Story Details

Best and worst colours for your WFH space

Posted By mrbemi 38 days ago on News - When you were buying or renting your current accommodation, you probably didn’t put too much thought into how conducive it would be for working from home. But with many offices now closed until further notice, working from home has pretty much become the new normal for a lot of people and we are all trying to make the most of what we have.Whether you are working from your kitchen table or lucky enough to have carved out a home office, your environment plays an important role in how productive you areTo get a better understanding which colours featured most in the rooms people choose to work in,, a marketplace for tradesmen, spoke to more than 4,000 people who were working from home. The survey revealed that most people (54 percent) work for a room painted White, while 37 percent worked in rooms painted Beige and 32 percent had shades of also spoke exclusively to Psychologist and Wellbeng Consultant, Lee Chambers to learn more about the colours we should be painting our walls, and the colours we should avoid if we want to feel more productive whilst working. According to Chambers, “a University of Texas study concluded that offices without a splash of colour, especially those in neutral white, grey and beige tended to induce some sad and depressive feelings”.

The fourth most popular color people had in their work spaces was Yellow -  at 24 percent. To that Chambers has said: “Yellow is seen as the colour of creativity and is often used in innovation labs and creative spaces. An interesting feature of yellow backgrounds is that they increase information retention, which is helpful for highlighting key learnings and important information. If you have a creative job, yellow is definitely a solid choice, but be mindful of the overuse of yellow as a background and as a space, as it does induce eye fatigue. We can become agitated and lose emotional balance if exposed to yellow for long periods.”In fifth place was Blue with 22 percent. For Blue, Chambers said, “Blue is known as the official colour of productivity. It promotes calm concentration and emotional balance that helps to keep you in a state of flow. However, too much blue can leave you a little too relaxed and blunt your innovative streak, so consider adding some warm colour accents.”Shades of blue are also very important from a psychological viewpoint: “Turquoise has been identified as finding a balance between blue and green, taking benefits of each and having been shown in office environments to improve decision making and creative communication.”In sixth place was Orange with 17 percent and Chambers said, “the same study by the University of Texas has revealed that the colour orange is especially detrimental to men when it comes to boosting productivity. However, if you opt for a peachier shade, that can be perceived as happy and welcoming.”Green was in 7th place with 15 percent, but would it make us feel more energised, or quite the opposite? “Green is the colour of nature, and we can see more shades of green than any other colour. Being the colour of serenity and growth, it causes less eye fatigue, which helps longer-term focus and attention. It is calming in a similar way to blue, but research shows that it produces less benefit for productivity, but a higher increase in wellbeing, and is a great colour for a balance of the two.”In 8th place is Red but does it make us feel passionate about work or simply more like working in hell?“Red is a powerful, vibrant colour, and is very situational in its use for productivity gains. Studies have found the emotive and passionate fire of red raises blood flow and heart rate. This is great for physical tasks, like a little natural energy bar. Red naturally draws the eye and is often the colour of emergency objects for a reason. For a home office, red can very easily become overstimulating, causing us to lose focus and concentration, and gradually feel volatile, increasing the potential for mistakes or conflict. Use red wisely to take advantage of its benefits.”In 9th and 10th place with 6 percent and 4 percent respectively are Pink and Purple. According to Chambers, Pink is “indulgent and warming” and Purple is “noble and luxurious” but can cause men to struggle for productivity as it lowers their mood.Chambers also added that “Some things to consider are that the colour of your desktop is continually in your eye line and is a perfect place to utilise productive colours. Get some plants in your eye line, and you get both the green vista, and the air-purifying benefits too. Have a canvas that incorporates colours behind your workstation, and definitely try and get as much natural light, especially through winter.”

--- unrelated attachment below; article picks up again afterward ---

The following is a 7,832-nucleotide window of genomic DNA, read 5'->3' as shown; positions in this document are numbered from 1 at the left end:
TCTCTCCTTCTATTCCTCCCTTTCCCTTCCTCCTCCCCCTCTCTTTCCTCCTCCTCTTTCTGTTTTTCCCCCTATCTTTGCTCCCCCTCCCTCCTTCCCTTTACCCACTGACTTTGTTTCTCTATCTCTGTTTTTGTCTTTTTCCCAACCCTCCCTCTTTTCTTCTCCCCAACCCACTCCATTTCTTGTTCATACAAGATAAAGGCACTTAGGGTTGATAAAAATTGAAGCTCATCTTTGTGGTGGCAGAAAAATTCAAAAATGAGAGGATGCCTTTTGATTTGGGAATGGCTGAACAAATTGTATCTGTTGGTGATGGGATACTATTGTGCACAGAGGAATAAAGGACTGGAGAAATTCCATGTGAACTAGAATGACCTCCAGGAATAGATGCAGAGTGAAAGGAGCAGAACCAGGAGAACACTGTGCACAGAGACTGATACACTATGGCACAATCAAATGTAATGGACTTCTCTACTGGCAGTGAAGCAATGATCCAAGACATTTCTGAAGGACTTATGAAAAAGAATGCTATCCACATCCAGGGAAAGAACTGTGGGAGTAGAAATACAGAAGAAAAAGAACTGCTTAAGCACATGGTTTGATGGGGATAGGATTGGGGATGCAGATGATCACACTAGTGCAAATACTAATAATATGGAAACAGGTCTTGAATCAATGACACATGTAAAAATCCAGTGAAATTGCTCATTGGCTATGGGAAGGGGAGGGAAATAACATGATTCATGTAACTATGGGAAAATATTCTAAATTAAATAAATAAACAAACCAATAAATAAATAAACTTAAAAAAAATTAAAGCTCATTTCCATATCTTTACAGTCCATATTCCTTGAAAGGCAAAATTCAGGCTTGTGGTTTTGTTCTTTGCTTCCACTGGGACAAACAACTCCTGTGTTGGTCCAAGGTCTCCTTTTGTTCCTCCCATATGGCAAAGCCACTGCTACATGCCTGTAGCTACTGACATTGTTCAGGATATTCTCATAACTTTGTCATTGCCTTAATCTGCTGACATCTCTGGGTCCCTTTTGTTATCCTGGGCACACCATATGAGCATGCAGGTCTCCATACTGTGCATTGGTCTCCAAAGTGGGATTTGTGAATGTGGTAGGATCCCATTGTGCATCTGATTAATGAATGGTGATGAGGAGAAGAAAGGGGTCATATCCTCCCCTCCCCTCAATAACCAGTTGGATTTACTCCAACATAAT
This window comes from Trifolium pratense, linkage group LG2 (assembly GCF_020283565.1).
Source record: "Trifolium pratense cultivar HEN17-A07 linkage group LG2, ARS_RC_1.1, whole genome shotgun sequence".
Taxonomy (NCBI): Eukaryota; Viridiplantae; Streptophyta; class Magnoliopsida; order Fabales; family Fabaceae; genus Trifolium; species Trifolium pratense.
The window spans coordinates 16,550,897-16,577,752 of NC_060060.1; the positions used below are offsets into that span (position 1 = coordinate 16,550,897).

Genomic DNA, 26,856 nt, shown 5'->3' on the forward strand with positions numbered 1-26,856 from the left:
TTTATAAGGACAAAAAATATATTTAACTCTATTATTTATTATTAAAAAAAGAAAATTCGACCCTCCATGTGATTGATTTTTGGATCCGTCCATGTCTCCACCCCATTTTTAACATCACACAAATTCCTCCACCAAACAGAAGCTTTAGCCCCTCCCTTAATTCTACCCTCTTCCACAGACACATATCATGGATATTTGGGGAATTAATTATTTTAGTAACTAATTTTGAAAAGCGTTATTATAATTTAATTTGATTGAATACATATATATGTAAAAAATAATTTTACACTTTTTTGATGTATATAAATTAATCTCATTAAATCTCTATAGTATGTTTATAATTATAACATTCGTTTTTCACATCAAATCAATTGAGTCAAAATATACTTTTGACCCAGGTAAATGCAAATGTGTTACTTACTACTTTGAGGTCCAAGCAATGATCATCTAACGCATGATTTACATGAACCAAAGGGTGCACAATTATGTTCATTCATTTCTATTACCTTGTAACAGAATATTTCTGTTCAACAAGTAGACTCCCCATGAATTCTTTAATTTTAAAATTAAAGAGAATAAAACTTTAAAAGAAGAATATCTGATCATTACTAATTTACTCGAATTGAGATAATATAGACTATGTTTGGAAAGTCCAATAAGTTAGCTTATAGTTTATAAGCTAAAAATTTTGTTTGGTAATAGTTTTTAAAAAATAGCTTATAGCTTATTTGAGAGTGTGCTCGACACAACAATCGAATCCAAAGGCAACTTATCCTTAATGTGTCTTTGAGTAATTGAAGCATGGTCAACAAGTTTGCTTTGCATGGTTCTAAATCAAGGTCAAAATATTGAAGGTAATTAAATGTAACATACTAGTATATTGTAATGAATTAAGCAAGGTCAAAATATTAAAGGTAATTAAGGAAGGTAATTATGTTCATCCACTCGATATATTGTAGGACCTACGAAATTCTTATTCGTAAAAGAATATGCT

Submit a Comment

Log in to comment or register here